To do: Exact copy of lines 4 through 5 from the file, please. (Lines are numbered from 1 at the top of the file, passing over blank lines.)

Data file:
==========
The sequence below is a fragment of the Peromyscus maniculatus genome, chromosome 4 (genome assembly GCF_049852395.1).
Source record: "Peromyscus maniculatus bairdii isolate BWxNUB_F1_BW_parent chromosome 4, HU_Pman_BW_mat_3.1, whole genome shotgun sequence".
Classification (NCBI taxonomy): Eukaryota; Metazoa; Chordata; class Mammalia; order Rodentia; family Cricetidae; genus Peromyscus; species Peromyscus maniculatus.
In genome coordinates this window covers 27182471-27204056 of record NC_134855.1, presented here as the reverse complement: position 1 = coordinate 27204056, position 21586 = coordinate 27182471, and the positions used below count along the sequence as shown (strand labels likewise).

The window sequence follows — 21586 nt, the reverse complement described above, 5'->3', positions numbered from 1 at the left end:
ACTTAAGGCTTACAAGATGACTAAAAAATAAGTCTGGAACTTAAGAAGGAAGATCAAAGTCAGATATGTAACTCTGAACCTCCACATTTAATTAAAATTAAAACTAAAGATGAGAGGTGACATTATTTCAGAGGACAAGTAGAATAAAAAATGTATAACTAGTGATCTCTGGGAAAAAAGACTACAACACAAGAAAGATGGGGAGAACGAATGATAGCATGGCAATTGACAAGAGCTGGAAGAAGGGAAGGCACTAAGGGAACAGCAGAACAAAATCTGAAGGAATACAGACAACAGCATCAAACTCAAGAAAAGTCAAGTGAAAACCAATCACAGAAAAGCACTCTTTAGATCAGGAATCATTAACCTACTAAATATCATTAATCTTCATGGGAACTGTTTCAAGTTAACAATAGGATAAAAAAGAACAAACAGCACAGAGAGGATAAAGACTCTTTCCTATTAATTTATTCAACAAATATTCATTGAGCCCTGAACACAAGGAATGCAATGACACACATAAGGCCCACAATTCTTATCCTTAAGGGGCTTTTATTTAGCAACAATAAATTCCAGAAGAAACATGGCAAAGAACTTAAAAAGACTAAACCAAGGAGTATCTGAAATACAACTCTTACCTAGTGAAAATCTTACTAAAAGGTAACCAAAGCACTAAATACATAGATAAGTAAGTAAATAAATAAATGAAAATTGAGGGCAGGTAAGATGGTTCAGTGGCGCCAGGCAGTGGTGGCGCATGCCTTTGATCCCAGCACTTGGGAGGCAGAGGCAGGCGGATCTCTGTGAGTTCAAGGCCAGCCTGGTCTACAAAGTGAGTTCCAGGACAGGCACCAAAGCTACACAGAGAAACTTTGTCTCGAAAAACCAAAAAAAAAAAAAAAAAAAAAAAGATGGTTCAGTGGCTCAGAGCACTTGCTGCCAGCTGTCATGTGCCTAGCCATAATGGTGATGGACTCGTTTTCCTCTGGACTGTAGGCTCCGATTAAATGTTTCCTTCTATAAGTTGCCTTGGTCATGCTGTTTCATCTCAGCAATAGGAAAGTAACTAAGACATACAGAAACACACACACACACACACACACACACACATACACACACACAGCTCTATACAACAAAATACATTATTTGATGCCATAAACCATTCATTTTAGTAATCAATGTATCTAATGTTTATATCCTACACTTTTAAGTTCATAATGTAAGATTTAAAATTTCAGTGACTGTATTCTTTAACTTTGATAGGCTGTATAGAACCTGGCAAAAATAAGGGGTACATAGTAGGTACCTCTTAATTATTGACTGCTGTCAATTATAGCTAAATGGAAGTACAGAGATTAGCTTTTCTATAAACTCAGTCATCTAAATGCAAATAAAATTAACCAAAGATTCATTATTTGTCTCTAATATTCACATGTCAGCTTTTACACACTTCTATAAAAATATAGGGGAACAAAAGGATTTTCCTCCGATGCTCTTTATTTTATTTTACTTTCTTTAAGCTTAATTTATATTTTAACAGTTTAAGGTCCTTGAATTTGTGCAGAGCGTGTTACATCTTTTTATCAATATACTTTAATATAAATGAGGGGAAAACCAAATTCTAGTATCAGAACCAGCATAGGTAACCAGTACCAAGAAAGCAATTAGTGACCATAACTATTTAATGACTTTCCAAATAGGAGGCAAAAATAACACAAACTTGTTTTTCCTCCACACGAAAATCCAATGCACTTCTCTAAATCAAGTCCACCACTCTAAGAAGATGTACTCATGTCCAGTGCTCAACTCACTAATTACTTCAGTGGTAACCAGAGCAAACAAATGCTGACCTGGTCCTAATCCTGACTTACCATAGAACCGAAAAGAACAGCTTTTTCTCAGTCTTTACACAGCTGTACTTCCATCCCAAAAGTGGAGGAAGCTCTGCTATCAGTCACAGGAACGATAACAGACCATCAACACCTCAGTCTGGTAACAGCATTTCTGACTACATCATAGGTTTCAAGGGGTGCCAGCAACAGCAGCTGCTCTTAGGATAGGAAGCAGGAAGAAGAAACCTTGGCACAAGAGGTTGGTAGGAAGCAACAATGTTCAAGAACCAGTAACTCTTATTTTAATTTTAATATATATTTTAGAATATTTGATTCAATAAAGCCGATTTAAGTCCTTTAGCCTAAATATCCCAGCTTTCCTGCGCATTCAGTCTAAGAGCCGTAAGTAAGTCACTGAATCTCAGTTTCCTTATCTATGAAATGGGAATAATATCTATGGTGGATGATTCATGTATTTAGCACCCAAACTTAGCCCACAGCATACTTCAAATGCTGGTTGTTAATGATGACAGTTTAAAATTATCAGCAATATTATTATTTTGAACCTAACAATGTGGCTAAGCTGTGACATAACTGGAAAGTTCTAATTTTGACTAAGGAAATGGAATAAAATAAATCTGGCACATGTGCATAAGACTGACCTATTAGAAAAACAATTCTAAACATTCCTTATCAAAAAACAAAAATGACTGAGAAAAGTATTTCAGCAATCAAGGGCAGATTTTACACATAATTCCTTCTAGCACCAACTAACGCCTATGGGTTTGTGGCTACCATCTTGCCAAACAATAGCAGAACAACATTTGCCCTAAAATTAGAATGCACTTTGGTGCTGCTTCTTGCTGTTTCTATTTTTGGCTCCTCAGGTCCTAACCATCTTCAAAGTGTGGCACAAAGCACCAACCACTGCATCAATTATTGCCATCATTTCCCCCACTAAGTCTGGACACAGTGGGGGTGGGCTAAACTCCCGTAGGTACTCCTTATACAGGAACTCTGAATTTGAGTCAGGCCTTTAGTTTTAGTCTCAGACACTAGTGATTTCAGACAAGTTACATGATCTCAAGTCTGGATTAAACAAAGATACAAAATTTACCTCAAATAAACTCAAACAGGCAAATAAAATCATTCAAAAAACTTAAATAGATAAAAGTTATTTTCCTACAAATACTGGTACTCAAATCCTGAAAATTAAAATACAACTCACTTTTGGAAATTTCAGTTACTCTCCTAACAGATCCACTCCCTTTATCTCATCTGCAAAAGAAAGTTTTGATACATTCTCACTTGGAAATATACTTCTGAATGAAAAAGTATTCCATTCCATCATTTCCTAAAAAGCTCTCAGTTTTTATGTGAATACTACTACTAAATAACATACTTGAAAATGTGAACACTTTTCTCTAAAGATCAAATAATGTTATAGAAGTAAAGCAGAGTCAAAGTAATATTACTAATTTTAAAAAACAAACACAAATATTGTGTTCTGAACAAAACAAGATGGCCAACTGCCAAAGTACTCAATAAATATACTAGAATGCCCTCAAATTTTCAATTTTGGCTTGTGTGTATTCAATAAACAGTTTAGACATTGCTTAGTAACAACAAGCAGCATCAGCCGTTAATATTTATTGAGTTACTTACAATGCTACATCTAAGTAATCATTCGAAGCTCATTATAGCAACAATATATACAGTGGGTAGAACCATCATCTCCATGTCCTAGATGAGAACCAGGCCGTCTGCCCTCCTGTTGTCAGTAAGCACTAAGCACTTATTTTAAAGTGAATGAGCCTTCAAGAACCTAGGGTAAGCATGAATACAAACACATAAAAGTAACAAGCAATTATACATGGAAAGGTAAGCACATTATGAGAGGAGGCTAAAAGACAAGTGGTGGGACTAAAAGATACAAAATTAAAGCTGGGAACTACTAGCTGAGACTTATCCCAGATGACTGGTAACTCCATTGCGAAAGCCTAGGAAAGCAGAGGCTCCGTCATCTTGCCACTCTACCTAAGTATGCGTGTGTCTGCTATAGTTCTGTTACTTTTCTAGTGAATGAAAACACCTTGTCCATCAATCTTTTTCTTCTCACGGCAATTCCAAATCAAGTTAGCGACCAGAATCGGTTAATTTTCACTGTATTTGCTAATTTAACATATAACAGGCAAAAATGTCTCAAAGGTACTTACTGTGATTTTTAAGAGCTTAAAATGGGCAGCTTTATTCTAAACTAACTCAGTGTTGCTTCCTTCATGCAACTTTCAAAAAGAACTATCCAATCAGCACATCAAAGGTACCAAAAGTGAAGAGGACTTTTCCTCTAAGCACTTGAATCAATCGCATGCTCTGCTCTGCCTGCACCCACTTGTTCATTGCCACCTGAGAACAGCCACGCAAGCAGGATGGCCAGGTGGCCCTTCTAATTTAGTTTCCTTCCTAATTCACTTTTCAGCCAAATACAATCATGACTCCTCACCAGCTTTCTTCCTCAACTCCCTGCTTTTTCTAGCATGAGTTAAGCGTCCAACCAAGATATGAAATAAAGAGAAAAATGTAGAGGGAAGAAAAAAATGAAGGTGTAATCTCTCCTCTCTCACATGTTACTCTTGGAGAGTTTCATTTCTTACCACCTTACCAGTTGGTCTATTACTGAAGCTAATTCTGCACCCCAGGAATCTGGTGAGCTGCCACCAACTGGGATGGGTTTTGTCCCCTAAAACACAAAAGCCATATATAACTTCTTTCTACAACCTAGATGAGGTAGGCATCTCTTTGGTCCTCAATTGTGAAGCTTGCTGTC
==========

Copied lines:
In genome coordinates this window covers 27182471-27204056 of record NC_134855.1, presented here as the reverse complement: position 1 = coordinate 27204056, position 21586 = coordinate 27182471, and the positions used below count along the sequence as shown (strand labels likewise).

The window sequence follows — 21586 nt, the reverse complement described above, 5'->3', positions numbered from 1 at the left end: